Independent rock outfit One Gun Shy will soon release its latest album Eye of the Storm to the masses. While the band prepares for the album’s release, it is streaming the album’s lead single ‘Eye of the Storm’ via its website. The song is a strong first impression from the band in regards to what it gives audiences to expect from Eye of the Storm. That is due in part to the song’s musical arrangement. Its lyrical content is just as important to note as its musical arrangement. The song’s production rounds out its most important elements. Each element is important in its own way to the song’s overall presentation. All things considered, the song does plenty in itself to build anticipation for Eye of the Storm. It will soon be accompanied by a video that the band is currently finishing.
‘Eye of the Storm’ is a solid new effort from One Gun Shy. It does plenty to build anticipation for Eye of the Storm. That is due in part to the song’s musical arrangement. The song’s arrangement is a heavy, guitar-driven composition that will appeal to fans of Theory of a Deadman, Soil, Three Days Grace, Shinedown and other similar acts. That sounds like quite a spread, but comparing the bands’ sounds shows that it is in reality not such a stretch. It is an infectious, up-tempo composition that wastes no time getting audiences’ fists pumping. Just as interesting to note is the harmony created through the pairing of guitarists Michael David and Neirah Hart with bassist David Leighton. That harmony is (in this critic’s view) what really forms the arrangement’s foundation. The addition of drummer Chris Womble’s time keeping strengthens that foundation even more. When the whole of those parts is considered as one, the end result proves t be an arrangement that is certain to become one of Eye of the Storm stand out songs if only for its musical element. Of course its musical arrangement is not its only key elements. Its lyrical content is just as important to note as its musical arrangement.
The lyrical content of ‘Eye of the Storm’ is centered on a topic to which so many listeners can relate—the matter of the fear of being hurt in relationships. Womble noted in an interview that the song’s subject focuses on the attempt to win another person’s heart while having that fear of being hurt in the process. That is made clear as Hart sings in the song’s lead verse, “When you’re near me I lose control and it feels like I’m falling again/Down a spiral staircase to your soul/And I’m begging you let me in/Everytime I fall into your eyes I’m home again/Tell me, tell me I need to know/If you feel it/Do you feel it too?” Here is someone (who could be male or female) confessing those deep emotions to the other person, yet being tentative at the same time. He goes on to sing in the song’s second verse, “I don’t want to break your heart/But believe me I can’t take it/I don’t want to change your mind/But it always comes to this/Believe me.” This is an even more interesting set of lines. It leads one to believe that maybe this is that second person responding to the first, trying not to hurt the first person. On the other hand, it could also still be that first person confessing to the second. Either way, the discussion being had in these verses (and the song’s chorus) is impacting in and of itself. When it is joined with the energy exuded in the song’s musical arrangement, it becomes even more impacting. The pairing of the two elements together makes the song in whole a work that is certain to touch listeners of any age deeply. Keeping this in mind, the song proves clearly why it is a solid first impression for Eye of the Storm. Even with that in mind, there is still one more element to examine in this song—its production values.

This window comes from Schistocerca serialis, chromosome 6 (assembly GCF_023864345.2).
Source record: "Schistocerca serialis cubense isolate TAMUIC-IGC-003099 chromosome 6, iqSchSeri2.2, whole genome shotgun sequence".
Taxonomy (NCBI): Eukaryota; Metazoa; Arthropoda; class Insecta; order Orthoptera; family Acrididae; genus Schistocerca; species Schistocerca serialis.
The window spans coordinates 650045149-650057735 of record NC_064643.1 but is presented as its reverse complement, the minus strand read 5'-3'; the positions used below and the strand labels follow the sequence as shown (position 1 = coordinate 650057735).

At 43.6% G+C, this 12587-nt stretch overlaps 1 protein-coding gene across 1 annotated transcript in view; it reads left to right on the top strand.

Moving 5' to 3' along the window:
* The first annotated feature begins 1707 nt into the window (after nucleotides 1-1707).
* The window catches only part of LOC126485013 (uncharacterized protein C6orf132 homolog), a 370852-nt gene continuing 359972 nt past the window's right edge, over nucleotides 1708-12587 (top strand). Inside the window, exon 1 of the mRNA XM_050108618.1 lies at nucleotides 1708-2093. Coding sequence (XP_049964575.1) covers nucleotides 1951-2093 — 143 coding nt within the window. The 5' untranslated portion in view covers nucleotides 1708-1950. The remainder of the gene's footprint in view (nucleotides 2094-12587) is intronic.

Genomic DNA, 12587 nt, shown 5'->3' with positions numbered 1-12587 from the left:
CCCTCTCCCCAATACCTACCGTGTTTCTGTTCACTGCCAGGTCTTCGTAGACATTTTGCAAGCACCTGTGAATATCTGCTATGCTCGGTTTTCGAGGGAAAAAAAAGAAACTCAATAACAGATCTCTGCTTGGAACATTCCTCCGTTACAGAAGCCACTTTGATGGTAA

The production values presented in the song give the song its finishing touch. Listeners will note the expert fashion in which each of the song’s elements are balanced throughout its nearly four-minute run time. From start to finish none of the lines overpower each other at any point. Even with the effects added to Hart’s vocals, it is not overly difficult to decipher what he is saying. There is some slight difficulty, but it is minimal compared to the difficulty of understanding other bands’ vocalists when effects are added to their parts. Considering this and the balance between his part of those of his fellow band members, the overall balance presented in the song’s production adds one last positive to its presentation. That being the case, the combination of those elements together proves once again why this song is such a solid first impression for Eye of the Storm and why there is plenty more positive for audiences to anticipate when this record *ahem* rises. Yes, that bad pun was intended.
Eye of the Storm is being mixed and mastered by Tim Sage at Studio Sage. The album’s song’s were originally recorded at Robert Lang Studio with Justin Armstrong handling engineering. Michael Decker, with Momma Lynn Records LLC is the band’s A&R representative.
More information on ‘Eye of the Storm’ is available online along with all of the band’s latest updates on Eye of the Storm and all of its latest news and more at:
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